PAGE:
“An under-used word if ever there was,” she said.

They attended to their beverages in silence for a few moments. In a great flurry of sudden activity, the pear pushed himself away from the table and stood on two trunk-like legs encased in threadbare polyester slacks. “I want some dessert. Need anything?”

“How about a cookie?”

“Yeah, okay.”

Banana reached down into her purse, “Here,” she said, muffled under the table, “let me get you some—”

“Ah, forget it. I got it. I think I can spare the sixty cents.”

She raised her head again, her violent shock of black, frizzy hair directed once again at the ceiling. Her face was flushed orange from being tipped over. “Okay, thank you.”

“Don’t mention it.” He was back in a few moments, and handed her an oatmeal cookie wrapped in cellophane. She wondered who baked it.

“Oatmeal,” she said, digging into the wrapper with an eggshell curve of a nail, “my favorite.”

“I know,” said the pear, heaving himself back into his chair. He glanced at the clock. He had already unwrapped his cookie and eaten half on the walk back from the counter. “So do you want to hear how it ended?”

“The date?” she asked, covering her mouth, now full of cookie, with a hand.


“Of course!”

“So she’s not into me, and I can tell because she orders practically nothing except for a glass of Merlot.” The banana groaned. “I know, right?” Pear leaned in again and added, “House Merlot.”

“Gag me,” said Banana.

The pear smiled and finished his cookie, looking wistfully at the nibbled one his companion was savoring. “Right? Anyway, we’re done with dinner and I ask if she wants to get dessert or see a movie or anything and she says she has plans with a friend.”

“On the same night as a date?”

“Either she had a remarkably full schedule or she didn’t have much faith in our date going well.”

Banana nodded. “Or she didn’t have plans at all.”


“Well, that sucks.” She frowned at him for a moment. “But that hardly sounds like a disaster.”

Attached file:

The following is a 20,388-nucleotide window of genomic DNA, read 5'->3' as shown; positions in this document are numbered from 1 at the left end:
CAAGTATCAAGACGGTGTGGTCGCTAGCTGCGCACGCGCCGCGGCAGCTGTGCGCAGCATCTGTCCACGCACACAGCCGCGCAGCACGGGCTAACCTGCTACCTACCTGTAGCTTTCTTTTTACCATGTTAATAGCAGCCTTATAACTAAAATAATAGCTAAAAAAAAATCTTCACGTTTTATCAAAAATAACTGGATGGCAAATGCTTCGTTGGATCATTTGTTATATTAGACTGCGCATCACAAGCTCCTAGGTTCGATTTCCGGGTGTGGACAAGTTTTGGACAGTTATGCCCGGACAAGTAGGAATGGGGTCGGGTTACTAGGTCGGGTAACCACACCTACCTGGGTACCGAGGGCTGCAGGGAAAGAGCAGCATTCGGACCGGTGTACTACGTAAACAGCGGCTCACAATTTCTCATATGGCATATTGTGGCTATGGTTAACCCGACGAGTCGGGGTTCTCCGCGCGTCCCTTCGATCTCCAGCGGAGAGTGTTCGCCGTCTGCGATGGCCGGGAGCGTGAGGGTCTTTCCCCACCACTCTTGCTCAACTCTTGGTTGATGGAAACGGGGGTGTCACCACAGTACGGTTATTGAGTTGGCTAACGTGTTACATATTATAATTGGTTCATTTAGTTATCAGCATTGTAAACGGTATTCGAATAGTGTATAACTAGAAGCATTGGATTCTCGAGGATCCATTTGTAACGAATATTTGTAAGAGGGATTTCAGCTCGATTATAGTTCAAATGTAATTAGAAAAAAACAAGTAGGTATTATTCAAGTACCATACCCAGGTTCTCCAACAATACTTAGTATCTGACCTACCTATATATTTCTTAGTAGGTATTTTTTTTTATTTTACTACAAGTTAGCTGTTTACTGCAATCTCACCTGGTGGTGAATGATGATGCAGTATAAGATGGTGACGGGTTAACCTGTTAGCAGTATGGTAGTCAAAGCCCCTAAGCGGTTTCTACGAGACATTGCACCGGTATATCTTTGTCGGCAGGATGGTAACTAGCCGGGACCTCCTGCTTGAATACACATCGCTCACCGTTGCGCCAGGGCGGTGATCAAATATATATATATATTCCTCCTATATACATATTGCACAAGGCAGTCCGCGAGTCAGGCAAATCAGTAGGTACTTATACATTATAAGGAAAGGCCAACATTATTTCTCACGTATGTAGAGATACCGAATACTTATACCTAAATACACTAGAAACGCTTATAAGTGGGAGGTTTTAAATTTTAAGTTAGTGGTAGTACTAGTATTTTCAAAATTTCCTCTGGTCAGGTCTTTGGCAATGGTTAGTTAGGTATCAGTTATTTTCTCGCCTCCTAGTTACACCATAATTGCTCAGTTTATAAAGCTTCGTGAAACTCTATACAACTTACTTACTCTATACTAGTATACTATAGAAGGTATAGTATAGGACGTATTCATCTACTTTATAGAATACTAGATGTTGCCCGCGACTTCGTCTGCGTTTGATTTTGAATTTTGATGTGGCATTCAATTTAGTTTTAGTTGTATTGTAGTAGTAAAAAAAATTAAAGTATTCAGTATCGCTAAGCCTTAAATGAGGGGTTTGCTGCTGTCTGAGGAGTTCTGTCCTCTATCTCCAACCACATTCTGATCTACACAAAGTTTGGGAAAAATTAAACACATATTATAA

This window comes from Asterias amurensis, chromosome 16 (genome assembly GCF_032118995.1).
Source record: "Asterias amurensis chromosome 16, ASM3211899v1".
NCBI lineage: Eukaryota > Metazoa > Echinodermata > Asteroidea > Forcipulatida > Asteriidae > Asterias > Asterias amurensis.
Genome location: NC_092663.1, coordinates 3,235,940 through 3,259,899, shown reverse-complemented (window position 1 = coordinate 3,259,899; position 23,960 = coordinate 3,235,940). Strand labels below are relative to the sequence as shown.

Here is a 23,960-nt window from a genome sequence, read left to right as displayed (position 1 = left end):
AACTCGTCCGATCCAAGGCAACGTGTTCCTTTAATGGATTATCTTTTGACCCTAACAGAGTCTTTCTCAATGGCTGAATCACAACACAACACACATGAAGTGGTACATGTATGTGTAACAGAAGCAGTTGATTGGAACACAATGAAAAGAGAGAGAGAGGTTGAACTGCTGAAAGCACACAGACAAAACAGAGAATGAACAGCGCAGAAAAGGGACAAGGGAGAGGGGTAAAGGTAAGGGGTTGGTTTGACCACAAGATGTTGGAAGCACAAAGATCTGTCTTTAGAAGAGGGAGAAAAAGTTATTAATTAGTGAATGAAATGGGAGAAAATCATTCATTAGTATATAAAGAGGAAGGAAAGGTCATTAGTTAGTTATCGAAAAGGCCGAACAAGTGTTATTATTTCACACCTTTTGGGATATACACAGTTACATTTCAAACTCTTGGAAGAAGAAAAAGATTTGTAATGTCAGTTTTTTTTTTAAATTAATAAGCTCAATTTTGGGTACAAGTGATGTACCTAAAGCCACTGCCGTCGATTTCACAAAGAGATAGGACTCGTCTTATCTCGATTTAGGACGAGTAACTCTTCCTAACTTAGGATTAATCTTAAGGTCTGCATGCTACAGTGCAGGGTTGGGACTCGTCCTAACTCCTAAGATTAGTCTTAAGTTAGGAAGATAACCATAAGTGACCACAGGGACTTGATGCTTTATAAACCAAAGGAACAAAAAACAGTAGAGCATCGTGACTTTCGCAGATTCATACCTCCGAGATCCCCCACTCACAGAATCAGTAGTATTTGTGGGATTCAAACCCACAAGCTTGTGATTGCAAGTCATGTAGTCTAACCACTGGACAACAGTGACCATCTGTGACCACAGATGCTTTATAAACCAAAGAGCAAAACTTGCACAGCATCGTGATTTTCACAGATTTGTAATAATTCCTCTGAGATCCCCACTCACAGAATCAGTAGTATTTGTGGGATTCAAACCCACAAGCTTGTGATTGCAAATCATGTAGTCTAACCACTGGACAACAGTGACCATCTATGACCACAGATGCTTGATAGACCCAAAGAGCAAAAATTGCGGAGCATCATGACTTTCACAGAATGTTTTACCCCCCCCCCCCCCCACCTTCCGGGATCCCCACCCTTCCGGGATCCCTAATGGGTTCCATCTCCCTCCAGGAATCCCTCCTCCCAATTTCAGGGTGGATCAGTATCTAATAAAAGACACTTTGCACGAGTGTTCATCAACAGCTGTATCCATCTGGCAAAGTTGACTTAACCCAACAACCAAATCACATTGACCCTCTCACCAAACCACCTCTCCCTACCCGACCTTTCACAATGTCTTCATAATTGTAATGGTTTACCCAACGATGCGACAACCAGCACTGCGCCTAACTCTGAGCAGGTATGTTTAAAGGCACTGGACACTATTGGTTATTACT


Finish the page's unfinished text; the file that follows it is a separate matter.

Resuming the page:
He laughed, a snorting, unpleasant little laugh. “I haven’t told you the good part. She said ‘It was fun, maybe we can meet again some time,’ right? Well, that surprised me a little so I said, ‘Oh, you want to go on another date?’ And she says, ‘No, but you and I could be friends. We can hang out. I know some other girls.’”

“She’s already trying to pass you down to her friends?”

He smiled, self-deprecating and bitter and wry all at once. “I’m everybody’s charity case,” he said.

Banana nodded. “I know what you mean,” she said without thinking much about it. They were quiet again for a while. The pear looked up at the clock again, then checked his cell phone for the time.

“Well,” he said, placing his hands on the edge of the table, “I guess it’s time to get back to it.” Banana pursed her lips and twisted them off to one side. The effect made her look impish, cute in the fashion of smooshed-faced puppies.

“Yep,” she said, standing. She paused for a moment, regarding the last half of her cookie. “Hey, you want this?”

Pear shrugged. “Sure,” he said, “thanks.”

“Tomorrow, then?” Banana asked.

“Same bat-time…”

“…Same bat-channel,” she finished. He took the cookie, tore off most of it with his teeth, smiled with lips closed and raised the cookie at her. She nodded, returned the smile, and they departed through separate doors.

One thought on “Fruits

  1. This is a short story I wrote about two years ago when I was just starting to focus on fiction writing. I cleaned it up a tiny bit before posting, but otherwise is intact from its first draft.

    I don’t think this is strong enough in concept or execution for publication, but it’s kind of cute and will serve as a decent comparison point as I post and write more stuff.